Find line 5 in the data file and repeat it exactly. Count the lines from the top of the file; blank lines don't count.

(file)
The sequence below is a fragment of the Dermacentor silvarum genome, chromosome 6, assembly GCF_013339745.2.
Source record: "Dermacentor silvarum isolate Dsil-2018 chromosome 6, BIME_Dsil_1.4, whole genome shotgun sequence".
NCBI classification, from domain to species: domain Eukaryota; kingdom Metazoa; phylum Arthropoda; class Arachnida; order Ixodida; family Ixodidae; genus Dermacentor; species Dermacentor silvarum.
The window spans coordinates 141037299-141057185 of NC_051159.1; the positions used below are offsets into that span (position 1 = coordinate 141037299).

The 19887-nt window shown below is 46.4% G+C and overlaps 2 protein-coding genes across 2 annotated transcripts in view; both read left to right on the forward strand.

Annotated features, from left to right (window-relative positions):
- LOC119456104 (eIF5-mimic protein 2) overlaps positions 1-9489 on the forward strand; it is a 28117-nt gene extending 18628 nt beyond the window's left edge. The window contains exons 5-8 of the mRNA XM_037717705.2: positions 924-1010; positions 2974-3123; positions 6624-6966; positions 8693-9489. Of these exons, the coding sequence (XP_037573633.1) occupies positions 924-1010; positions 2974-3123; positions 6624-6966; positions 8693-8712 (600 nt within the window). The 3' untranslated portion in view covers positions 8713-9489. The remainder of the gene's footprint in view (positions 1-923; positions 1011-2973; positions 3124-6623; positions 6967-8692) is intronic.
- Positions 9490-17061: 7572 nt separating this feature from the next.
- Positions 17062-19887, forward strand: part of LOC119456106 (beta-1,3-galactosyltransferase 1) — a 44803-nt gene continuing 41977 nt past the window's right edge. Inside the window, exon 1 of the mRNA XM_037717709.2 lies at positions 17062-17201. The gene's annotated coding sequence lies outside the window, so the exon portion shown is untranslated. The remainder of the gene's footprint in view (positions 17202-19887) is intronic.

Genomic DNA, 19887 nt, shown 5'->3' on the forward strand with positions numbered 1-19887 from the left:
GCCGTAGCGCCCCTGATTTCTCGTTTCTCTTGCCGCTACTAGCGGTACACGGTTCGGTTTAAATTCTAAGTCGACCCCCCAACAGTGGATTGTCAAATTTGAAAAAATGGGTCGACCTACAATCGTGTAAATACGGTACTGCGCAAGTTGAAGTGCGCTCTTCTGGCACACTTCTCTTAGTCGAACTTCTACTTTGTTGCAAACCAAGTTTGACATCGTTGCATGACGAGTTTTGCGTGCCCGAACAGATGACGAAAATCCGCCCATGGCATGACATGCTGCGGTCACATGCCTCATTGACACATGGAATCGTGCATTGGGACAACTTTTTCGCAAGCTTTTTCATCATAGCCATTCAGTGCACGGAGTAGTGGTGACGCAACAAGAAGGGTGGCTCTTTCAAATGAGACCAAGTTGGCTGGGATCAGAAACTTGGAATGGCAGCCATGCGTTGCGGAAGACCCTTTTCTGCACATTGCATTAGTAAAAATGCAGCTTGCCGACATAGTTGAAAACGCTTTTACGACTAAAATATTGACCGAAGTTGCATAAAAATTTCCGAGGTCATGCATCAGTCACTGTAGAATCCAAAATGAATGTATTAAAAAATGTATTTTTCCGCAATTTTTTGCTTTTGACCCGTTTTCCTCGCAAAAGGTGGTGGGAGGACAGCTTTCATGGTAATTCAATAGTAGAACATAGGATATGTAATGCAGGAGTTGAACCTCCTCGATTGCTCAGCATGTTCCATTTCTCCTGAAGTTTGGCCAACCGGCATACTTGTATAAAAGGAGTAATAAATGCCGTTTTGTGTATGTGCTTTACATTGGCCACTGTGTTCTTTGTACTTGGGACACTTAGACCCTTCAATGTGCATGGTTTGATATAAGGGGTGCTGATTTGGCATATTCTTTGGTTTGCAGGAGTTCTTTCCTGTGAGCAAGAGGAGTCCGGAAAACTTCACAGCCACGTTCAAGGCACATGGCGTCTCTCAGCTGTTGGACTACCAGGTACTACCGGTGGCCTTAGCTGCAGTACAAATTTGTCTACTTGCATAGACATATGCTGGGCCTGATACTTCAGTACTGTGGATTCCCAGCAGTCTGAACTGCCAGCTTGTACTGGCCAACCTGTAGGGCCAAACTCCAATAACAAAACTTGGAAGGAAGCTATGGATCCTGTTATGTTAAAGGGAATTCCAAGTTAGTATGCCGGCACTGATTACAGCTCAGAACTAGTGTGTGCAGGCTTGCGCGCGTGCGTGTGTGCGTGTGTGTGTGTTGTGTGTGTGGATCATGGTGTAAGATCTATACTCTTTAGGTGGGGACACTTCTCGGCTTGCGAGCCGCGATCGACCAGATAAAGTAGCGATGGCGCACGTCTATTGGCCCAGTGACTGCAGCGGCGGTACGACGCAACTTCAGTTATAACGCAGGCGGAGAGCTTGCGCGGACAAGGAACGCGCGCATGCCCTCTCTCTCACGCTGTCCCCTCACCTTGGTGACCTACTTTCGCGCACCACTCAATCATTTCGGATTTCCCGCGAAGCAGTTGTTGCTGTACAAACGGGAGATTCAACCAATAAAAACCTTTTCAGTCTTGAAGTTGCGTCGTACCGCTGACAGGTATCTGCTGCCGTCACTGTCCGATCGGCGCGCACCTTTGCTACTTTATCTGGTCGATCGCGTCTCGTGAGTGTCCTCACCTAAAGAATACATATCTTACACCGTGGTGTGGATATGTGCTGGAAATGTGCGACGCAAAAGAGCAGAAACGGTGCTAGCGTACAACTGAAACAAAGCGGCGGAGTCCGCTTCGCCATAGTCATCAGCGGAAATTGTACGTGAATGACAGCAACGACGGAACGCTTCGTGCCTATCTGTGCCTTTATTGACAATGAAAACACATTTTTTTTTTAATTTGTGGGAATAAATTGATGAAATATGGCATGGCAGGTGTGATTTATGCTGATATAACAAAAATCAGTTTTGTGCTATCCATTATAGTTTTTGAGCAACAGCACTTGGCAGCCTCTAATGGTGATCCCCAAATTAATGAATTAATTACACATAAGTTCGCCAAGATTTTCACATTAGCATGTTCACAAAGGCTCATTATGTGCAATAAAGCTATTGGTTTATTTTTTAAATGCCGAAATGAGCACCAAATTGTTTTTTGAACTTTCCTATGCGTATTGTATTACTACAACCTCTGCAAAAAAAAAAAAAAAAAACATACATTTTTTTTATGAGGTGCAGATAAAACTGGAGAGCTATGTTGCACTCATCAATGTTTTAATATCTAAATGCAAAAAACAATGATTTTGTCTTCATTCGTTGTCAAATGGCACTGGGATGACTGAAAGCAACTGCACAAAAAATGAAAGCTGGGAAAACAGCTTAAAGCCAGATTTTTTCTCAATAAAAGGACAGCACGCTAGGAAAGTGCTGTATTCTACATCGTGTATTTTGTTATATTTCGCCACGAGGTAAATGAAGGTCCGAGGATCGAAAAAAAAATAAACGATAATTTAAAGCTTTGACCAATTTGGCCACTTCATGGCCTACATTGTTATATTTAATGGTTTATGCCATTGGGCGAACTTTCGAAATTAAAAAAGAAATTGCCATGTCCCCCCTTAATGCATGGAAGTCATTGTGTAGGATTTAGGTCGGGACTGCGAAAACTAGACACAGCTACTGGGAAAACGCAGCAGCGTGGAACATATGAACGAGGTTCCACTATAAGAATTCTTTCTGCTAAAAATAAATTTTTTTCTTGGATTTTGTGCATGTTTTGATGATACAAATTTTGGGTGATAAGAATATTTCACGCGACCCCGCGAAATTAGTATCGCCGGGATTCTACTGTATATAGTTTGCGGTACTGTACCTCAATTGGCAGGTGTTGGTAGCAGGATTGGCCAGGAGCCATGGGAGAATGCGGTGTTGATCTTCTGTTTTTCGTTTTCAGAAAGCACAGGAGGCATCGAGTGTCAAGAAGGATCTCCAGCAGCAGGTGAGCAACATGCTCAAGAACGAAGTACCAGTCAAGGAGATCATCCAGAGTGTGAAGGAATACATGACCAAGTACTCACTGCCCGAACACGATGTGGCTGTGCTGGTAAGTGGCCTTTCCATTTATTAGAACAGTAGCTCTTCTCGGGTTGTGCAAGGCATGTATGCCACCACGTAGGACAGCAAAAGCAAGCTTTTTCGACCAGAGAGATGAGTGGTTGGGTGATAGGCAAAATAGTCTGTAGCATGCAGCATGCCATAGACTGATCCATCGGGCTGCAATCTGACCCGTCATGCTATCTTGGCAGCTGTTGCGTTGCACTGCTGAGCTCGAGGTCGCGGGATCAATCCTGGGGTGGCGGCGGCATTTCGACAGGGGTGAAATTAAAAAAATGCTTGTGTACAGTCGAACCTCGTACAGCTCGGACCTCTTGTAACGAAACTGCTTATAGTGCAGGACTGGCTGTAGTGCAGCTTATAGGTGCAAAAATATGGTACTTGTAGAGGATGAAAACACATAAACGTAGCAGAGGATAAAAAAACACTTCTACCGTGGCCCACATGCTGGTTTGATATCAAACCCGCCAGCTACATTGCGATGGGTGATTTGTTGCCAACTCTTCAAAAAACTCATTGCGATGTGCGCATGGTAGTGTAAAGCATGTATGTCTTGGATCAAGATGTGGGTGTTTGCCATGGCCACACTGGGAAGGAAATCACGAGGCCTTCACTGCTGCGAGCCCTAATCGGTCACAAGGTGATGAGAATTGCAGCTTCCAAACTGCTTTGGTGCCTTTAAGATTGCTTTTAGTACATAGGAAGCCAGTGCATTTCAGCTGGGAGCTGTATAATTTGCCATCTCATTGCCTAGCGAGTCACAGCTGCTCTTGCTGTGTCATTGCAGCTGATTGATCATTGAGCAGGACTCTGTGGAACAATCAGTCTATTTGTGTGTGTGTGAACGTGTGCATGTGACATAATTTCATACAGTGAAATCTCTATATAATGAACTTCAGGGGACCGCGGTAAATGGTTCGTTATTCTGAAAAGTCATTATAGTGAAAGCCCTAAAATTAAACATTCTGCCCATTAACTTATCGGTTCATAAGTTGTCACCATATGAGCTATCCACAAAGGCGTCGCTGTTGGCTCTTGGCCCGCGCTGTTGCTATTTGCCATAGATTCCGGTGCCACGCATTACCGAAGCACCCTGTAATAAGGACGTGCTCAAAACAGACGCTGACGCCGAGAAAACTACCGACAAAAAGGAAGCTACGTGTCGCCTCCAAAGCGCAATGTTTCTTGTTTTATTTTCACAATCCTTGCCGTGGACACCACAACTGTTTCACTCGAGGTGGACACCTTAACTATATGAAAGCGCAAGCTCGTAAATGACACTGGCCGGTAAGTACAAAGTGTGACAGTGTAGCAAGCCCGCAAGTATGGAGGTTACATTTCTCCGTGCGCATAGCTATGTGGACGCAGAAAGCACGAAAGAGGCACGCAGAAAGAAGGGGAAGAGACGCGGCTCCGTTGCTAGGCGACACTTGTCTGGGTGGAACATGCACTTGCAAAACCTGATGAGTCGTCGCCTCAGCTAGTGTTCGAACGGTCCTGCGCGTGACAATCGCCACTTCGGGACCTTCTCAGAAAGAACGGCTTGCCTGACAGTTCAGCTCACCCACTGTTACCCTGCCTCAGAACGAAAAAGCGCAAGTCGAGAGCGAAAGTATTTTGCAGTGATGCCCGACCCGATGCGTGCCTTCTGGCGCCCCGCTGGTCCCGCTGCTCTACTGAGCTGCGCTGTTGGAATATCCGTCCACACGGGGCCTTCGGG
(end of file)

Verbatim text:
The 19887-nt window shown below is 46.4% G+C and overlaps 2 protein-coding genes across 2 annotated transcripts in view; both read left to right on the forward strand.